“In general, the status (of Palestinian and Lebanese women) is regressing, with the rise of religious fervour,” believes Said El-Said. “I blame mothers for perpetuating the tradition of the ‘boy prince’ at the expense of their daughters.”
And David Esam’s own experience reflects the challenge of dealing with the role of women as gatekeepers of the patriarchy.
“My mother is happy with the love, care and attention in my relationship with my sister,” he explains. “But she does not approve of some of my positions encouraging my sister to pursue her interests in work, travel and friendships at university.”
There are others who, bucking social convention altogether, have moved beyond simple equality to engage in role reversal. Omar Weheba is a case in point.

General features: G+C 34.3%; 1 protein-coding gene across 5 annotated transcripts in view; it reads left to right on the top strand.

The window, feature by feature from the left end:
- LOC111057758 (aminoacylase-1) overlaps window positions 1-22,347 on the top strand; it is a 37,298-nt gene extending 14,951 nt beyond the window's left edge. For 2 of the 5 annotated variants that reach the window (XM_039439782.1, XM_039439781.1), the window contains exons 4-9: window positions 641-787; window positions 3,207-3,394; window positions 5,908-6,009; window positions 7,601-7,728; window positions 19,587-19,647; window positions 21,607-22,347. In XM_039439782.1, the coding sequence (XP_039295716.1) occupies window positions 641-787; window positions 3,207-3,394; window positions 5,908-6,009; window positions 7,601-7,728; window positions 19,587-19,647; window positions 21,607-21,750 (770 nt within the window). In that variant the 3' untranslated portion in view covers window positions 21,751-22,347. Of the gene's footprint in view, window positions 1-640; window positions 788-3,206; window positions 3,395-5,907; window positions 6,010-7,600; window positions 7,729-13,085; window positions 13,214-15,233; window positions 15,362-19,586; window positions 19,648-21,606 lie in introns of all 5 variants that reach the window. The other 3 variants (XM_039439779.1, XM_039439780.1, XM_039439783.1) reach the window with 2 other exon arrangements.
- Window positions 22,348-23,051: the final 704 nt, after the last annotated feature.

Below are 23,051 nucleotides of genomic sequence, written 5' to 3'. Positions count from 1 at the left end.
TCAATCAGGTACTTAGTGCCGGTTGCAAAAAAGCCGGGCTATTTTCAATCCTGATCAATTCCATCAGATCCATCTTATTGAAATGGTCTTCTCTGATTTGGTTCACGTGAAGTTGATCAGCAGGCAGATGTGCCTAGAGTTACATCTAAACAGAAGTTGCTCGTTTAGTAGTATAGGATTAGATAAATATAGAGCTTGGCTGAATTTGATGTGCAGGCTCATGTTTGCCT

After a period of forced separation from his wife who was working in Geneva, he decided to throw tradition to the wind and quit his job in Cairo to become a trailing spouse, despite his family’s conviction that “it was important that the man take the lead”.
“Being a stay-at-home dad was a first for me,” he admits. “I enjoyed aspects of it like learning how to cook, reading more, reflecting more on life, thinking of doing my own business, staying with my kid more.”
Although Weheba has now found a job in Geneva, his time as a home-carer has instilled in him a greater appreciation and respect for the traditional role ascribed to women, and he still shares in the child-rearing and housework.
Despite the turbulence Egypt is going through and the conservative and religious backlash unleashed since the revolution, Weheba is hopeful about the future of gender equality.
“I am optimistic about the younger generation… They are more flexible and malleable to change,” he argues. “I believe many realise that there is no clear-cut traditional role anymore for a man or a woman. What they know is that it’s best to work together… to better their society and move it forward.”
Follow Khaled Diab on Twitter.
This feature first appeared in Your Middle East on 30 March 2014.
, arab countries
, arab world
, egyptian revolution
, human rights
, middle east
, saudi arabia
, suad amiry
, women's rights